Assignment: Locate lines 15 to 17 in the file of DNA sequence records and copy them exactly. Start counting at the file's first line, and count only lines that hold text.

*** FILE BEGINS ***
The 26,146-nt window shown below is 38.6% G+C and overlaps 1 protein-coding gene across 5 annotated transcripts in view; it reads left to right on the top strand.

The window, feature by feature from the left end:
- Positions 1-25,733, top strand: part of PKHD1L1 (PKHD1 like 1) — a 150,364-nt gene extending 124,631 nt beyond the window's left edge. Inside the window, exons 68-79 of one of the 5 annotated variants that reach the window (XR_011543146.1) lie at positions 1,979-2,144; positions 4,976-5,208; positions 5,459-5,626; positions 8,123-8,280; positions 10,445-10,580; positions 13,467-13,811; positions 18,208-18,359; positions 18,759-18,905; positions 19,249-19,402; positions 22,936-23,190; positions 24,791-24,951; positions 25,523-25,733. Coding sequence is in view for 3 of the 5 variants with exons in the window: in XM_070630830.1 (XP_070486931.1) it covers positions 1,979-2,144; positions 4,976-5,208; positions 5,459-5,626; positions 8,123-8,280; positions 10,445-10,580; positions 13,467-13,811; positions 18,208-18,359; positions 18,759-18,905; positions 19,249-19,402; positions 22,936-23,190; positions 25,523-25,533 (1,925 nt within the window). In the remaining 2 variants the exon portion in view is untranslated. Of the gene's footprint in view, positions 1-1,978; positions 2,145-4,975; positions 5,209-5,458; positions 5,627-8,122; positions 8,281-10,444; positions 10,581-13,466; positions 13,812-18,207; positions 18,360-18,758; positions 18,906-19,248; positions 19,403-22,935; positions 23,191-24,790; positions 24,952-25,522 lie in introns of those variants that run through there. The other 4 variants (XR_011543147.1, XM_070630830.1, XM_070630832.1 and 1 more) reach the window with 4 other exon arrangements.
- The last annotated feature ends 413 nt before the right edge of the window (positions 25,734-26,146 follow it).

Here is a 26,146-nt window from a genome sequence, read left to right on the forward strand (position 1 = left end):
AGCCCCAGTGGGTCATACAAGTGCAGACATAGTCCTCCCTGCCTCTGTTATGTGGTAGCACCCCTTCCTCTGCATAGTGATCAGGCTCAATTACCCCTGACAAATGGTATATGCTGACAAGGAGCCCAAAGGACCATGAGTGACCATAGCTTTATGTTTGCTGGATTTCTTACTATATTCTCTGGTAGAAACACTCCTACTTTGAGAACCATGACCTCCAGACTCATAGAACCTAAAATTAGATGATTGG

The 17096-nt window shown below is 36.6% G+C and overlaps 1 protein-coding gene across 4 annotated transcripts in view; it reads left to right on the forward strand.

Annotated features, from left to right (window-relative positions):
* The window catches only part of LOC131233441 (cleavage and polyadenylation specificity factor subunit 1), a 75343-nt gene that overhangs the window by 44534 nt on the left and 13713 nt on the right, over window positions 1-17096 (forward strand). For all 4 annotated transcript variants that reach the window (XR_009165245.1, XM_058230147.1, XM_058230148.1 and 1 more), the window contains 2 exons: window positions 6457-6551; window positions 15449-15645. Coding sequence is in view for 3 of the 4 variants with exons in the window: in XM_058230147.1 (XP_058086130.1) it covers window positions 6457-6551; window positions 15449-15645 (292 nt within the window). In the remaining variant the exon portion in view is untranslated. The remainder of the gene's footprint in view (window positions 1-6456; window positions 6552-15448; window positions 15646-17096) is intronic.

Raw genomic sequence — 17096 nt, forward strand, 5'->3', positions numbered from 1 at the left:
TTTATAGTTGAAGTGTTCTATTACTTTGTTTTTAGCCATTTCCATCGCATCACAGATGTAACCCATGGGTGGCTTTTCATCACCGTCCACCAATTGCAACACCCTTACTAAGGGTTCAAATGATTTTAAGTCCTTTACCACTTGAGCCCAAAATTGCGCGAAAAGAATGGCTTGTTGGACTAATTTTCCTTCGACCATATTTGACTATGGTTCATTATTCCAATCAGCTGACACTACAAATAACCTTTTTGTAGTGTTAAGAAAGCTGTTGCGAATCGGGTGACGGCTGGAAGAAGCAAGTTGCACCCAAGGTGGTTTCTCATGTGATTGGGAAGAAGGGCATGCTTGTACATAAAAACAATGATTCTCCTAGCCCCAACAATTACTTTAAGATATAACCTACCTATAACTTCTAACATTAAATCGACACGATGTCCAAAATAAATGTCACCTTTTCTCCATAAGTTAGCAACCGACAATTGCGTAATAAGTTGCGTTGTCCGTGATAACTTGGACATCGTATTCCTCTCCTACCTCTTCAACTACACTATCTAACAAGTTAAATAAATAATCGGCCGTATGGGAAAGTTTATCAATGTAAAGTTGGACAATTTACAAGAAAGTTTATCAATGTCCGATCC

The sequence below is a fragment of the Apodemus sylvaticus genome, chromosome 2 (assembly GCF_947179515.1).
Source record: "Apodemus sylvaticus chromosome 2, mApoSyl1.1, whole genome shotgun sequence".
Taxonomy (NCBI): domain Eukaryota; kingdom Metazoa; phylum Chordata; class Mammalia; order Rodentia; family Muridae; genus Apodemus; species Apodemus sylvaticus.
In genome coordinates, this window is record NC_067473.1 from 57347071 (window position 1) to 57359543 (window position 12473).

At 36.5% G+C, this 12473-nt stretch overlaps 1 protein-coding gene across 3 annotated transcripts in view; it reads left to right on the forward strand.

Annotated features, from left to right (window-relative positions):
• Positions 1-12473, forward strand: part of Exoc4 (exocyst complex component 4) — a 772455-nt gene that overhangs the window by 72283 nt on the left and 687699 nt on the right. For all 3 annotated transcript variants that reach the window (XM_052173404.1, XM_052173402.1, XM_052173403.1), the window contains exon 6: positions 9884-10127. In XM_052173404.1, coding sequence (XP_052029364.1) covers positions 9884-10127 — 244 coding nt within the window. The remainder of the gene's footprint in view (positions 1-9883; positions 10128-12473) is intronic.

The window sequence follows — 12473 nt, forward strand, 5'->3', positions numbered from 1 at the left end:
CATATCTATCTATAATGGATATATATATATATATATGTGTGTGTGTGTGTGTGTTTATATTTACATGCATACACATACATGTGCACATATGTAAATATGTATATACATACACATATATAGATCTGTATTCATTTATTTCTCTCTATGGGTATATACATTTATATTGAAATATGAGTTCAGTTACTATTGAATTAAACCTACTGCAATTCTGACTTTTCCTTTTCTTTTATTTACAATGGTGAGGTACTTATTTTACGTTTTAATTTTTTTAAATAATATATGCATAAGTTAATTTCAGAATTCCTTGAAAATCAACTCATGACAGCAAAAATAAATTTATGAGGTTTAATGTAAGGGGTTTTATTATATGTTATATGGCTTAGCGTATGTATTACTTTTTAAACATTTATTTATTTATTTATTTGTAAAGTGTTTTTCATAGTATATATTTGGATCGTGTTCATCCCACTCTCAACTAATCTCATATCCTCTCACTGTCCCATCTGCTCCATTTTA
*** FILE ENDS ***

In genome coordinates, this window is record NC_067473.1 from 57347071 (window position 1) to 57359543 (window position 12473).

At 36.5% G+C, this 12473-nt stretch overlaps 1 protein-coding gene across 3 annotated transcripts in view; it reads left to right on the forward strand.

Annotated features, from left to right (window-relative positions):